As new data reveals that more than 96% of the pregnant women admitted to hospital with COVID-19 were unvaccinated, mums-to-be are urged to come forward for the jab, without delay.
Blue cheese, unwashed vegetables, cured meats … there are lots of things you’re advised to avoid when pregnant. So, it’s no surprise that some expectant mums have been wondering about whether to get the COVID-19 vaccine.
In the early days of the programme, lack of trial data among pregnant women meant the vaccine wasn’t routinely offered to this group. Since then, the evidence has become overwhelmingly clear. The vaccine is safe if you’re pregnant, in all three trimesters.
What is seriously unsafe is catching COVID in pregnancy. The virus can lead to life-threatening illness in some women, particularly if they have underlying health conditions, with those in the later stages of pregnancy at increased risk.
In addition, pregnant women with COVID-19 symptoms, are twice as likely to go into labour early, exposing the baby to the risks of being premature. Women with COVID are also more likely to develop pre-eclampsia or need an emergency caesarean. The risk of stillbirth is also twice as high in women who have tested positive for the virus.
Initial wariness about the vaccine meant that in August 2021, only 22% of women who gave birth had been vaccinated. However, that is changing with more and more women coming forward for their first, second and booster doses.
They include Anne, who got her booster dose at Centre Court, Wimbledon with her husband Charlie just before Christmas. She said: “I’m pregnant with my first baby due in April. We think this is the safest way to look after me and the little one. So come along and get yours done – it’s completely pain-free.”
Centre Court vaccination centre matron, Christiana Pena urged women to pop into her clinic for a vaccine – or a chat. She said: “We have so much evidence now that the vaccine is safe in pregnancy, and for new mums, but that catching COVID poses real risks. It’s natural to have questions about the vaccine at this time, so our message is please do drop in and talk to us about any concerns.”
Meanwhile here are some of the things we often get asked about the COVID vaccine and pregnancy. This information is taken from the Royal College of Obstetricians and Gynaecologists website where you’ll find more questions and comprehensive answers
How do you know that the COVID-19 vaccine is safe in pregnancy?
Robust data from the United States, where over 177,000 pregnant women have been vaccinated, has not raised any safety concerns. In England more than 84,000 pregnant women have received at least one dose of COVID-19 and 19,000 in Scotland with no serious adverse effects recorded.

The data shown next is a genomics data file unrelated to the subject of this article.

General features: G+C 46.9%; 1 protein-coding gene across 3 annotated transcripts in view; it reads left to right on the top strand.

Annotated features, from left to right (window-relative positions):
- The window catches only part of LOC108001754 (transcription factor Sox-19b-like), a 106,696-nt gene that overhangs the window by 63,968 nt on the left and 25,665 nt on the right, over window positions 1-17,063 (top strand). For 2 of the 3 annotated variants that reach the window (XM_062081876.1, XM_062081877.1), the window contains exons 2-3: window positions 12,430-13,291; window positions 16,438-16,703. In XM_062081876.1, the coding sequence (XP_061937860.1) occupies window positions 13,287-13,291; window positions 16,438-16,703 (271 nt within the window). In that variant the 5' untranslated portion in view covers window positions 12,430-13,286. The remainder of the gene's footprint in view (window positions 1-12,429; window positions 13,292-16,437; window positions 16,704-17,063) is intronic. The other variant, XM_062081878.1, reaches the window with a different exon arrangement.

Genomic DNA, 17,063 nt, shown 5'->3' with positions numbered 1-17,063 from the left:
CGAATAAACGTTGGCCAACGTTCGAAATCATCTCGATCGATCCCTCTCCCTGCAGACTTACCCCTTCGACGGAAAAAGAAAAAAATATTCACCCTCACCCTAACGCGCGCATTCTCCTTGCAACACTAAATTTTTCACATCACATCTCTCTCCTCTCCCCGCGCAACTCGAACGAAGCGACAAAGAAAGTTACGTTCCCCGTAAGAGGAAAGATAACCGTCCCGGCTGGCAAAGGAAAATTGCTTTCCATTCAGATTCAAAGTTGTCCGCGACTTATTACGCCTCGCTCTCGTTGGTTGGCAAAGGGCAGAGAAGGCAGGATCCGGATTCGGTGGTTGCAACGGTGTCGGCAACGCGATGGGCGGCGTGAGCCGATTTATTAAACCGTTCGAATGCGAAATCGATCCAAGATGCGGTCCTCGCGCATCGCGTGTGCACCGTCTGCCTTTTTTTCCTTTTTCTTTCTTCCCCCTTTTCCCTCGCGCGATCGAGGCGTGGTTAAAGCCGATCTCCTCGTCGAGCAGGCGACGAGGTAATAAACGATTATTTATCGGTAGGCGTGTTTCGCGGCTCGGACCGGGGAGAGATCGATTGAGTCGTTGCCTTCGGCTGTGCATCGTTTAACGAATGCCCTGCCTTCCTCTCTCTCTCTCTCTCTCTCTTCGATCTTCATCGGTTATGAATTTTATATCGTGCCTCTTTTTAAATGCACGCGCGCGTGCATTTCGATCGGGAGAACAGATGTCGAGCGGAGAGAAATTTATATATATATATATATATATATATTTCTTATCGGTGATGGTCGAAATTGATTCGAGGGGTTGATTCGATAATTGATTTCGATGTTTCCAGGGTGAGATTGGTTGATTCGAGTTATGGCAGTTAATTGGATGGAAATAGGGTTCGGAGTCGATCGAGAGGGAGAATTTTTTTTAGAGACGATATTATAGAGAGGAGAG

COVID-19 vaccines do not contain ingredients that are known to be harmful to pregnant women or to a developing baby. Studies of the vaccines in animals have shown no evidence that the vaccine causes harm to the pregnancy or to fertility.
Furthermore, the COVID-19 vaccines used in UK are not ‘live’ vaccines and so cannot cause COVID-19 infection in you or your baby.
On the other hand we know that catching COVID-19 during pregnancy can cause severe illness, which is why COVID-19 vaccine is strongly recommended.
Are vaccines normally used in pregnancy?
Yes, pregnant women are already routinely and safely offered vaccines such as those for flu and whooping cough. Many of these vaccines also protect your baby from infection.
Should I have a COVID-19 vaccine if I plan to become pregnant?
Yes, this is strongly recommended. Getting vaccinated before pregnancy will help prevent COVID-19 infection and its serious consequences.
What if I find I’m pregnant between doses?
You are strongly advised to still have your second dose eight weeks after your first dose and your booster three months after your second. The vaccine is safe and effective at any stage of pregnancy and there’s no evidence that you need to delay.
When in pregnancy can I have the vaccine?
The vaccine is considered to be very safe and effective at any stage of pregnancy. There’s no evidence that you need to delay vaccination until after the first 12 weeks.
Can I have the vaccine during IVF treatment?
Yes, you can have the COVID vaccine during IVF treatment.
Does the COVID-19 vaccine affect fertility?
There is no evidence to suggest that COVID-19 vaccines will affect fertility. There is no biologically plausible way that the current vaccines would cause any impact on women’s fertility.
Does it matter which vaccine I have?
The Joint Committee on Vaccination and Immunisation(JCVI) advises that it is preferable for all pregnant women to be offered the Pfizer or Moderna vaccines. This is because these vaccines have been given to over 275,000 pregnant women in the US and UK and the data has not raised any safety concerns.
Should I wait before having my COVID-19 vaccine or booster after having the flu jab?
You can have the COVID-19 vaccine or booster at the same time as other vaccines such as for flu or the whooping cough vaccine.